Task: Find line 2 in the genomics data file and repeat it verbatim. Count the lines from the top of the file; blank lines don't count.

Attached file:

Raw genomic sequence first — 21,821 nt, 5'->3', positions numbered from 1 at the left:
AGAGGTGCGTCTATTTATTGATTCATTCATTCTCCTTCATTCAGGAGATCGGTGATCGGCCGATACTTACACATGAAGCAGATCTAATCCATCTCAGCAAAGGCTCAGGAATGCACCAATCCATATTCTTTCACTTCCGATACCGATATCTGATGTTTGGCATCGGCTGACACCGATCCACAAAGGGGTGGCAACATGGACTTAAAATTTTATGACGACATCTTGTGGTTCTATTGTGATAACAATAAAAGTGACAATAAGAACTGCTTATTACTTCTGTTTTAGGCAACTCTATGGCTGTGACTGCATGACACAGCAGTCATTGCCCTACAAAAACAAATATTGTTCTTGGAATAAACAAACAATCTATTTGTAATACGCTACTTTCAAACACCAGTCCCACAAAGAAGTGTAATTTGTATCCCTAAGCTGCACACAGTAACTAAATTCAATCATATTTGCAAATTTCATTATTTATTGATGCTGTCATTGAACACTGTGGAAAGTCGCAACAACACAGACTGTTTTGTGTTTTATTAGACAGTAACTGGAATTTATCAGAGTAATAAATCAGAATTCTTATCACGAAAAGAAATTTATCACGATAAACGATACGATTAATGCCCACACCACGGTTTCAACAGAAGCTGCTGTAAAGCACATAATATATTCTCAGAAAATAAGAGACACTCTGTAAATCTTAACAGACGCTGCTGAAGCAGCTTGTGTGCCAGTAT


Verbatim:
AGAGGTGCGTCTATTTATTGATTCATTCATTCTCCTTCATTCAGGAGATCGGTGATCGGCCGATACTTACACATGAAGCAGATCTAATCCATCTCAGCAAAGGCTCAGGAATGCACCAATCCATATTCTTTCACTTCCGATACCGATATCTGATGTTTGGCATCGGCTGACACCGATCCACAAAGGGGTGGCAACATGGACTTAAAATTTTATGACGACATCTTGTGGTTCTATTGTGATAACAATAAAAGTGACAATAAGAACTGCTTATTACTTCTGTTTTAGGCAACTCTATGGCTGTGACTGCATGACACAGCAGTCATTGCCCTACAAAAACAAATATTGTTCTTGGAATAAACAAACAATCTATTTGTAATACGCTACTTTCAAACACCAGTCCCACAAAGAAGTGTAATTTGTATCCCTAAGCTGCACACAGTAACTAAATTCAATCATATTTGCAAATTTCATTATTTATTGATGCTGTCATTGAACACTGTGGAAAGTCGCAACAACACAGACTGTTTTGTGTTTTATTAGACAGTAACTGGAATTTATCAGAGTAATAAATCAGAATTCTTATCACGAAAAGAAATTTATCACGATAAACGATACGATTAATGCCCACACCACGGTTTCAACAGAAGCTGCTGTAAAGCACATAATATATTCTCAGAAAATAAGAGACACTCTGTAAATCTTAACAGACGCTGCTGAAGCAGCTTGTGTGCCAGTAT